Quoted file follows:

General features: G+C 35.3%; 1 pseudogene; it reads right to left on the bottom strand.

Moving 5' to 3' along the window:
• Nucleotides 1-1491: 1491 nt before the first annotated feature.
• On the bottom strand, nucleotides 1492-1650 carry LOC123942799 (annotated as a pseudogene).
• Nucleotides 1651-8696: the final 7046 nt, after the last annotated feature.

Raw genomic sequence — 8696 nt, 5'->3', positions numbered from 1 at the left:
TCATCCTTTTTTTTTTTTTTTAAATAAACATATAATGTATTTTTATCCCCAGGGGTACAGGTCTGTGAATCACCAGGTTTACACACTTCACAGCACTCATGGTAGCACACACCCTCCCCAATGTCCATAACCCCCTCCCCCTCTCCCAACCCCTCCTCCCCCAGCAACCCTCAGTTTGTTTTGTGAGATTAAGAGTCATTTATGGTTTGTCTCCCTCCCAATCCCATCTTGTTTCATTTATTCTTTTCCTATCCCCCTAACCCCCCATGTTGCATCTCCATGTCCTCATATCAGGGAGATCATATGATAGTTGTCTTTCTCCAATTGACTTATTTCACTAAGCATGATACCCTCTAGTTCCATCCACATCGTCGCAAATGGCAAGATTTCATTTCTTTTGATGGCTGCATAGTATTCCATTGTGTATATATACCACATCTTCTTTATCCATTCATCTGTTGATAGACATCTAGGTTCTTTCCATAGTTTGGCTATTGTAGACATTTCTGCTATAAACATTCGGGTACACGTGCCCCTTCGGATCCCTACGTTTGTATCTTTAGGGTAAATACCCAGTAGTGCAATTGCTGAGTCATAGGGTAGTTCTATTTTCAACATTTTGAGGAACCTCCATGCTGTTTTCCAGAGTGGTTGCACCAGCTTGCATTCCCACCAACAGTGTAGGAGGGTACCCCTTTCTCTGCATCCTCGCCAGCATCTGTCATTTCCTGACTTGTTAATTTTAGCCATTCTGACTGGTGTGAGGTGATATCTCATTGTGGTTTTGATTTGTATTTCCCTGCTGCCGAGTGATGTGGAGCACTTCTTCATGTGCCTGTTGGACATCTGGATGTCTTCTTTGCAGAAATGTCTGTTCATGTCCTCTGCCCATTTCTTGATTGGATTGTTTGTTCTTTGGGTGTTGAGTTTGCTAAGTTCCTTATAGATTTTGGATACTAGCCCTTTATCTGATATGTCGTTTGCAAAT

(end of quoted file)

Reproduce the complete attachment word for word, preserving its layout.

General features: G+C 35.3%; 1 pseudogene; it reads right to left on the bottom strand.

Moving 5' to 3' along the window:
• Nucleotides 1-1491: 1491 nt before the first annotated feature.
• On the bottom strand, nucleotides 1492-1650 carry LOC123942799 (annotated as a pseudogene).
• Nucleotides 1651-8696: the final 7046 nt, after the last annotated feature.

Raw genomic sequence — 8696 nt, 5'->3', positions numbered from 1 at the left:
TCATCCTTTTTTTTTTTTTTTAAATAAACATATAATGTATTTTTATCCCCAGGGGTACAGGTCTGTGAATCACCAGGTTTACACACTTCACAGCACTCATGGTAGCACACACCCTCCCCAATGTCCATAACCCCCTCCCCCTCTCCCAACCCCTCCTCCCCCAGCAACCCTCAGTTTGTTTTGTGAGATTAAGAGTCATTTATGGTTTGTCTCCCTCCCAATCCCATCTTGTTTCATTTATTCTTTTCCTATCCCCCTAACCCCCCATGTTGCATCTCCATGTCCTCATATCAGGGAGATCATATGATAGTTGTCTTTCTCCAATTGACTTATTTCACTAAGCATGATACCCTCTAGTTCCATCCACATCGTCGCAAATGGCAAGATTTCATTTCTTTTGATGGCTGCATAGTATTCCATTGTGTATATATACCACATCTTCTTTATCCATTCATCTGTTGATAGACATCTAGGTTCTTTCCATAGTTTGGCTATTGTAGACATTTCTGCTATAAACATTCGGGTACACGTGCCCCTTCGGATCCCTACGTTTGTATCTTTAGGGTAAATACCCAGTAGTGCAATTGCTGAGTCATAGGGTAGTTCTATTTTCAACATTTTGAGGAACCTCCATGCTGTTTTCCAGAGTGGTTGCACCAGCTTGCATTCCCACCAACAGTGTAGGAGGGTACCCCTTTCTCTGCATCCTCGCCAGCATCTGTCATTTCCTGACTTGTTAATTTTAGCCATTCTGACTGGTGTGAGGTGATATCTCATTGTGGTTTTGATTTGTATTTCCCTGCTGCCGAGTGATGTGGAGCACTTCTTCATGTGCCTGTTGGACATCTGGATGTCTTCTTTGCAGAAATGTCTGTTCATGTCCTCTGCCCATTTCTTGATTGGATTGTTTGTTCTTTGGGTGTTGAGTTTGCTAAGTTCCTTATAGATTTTGGATACTAGCCCTTTATCTGATATGTCGTTTGCAAAT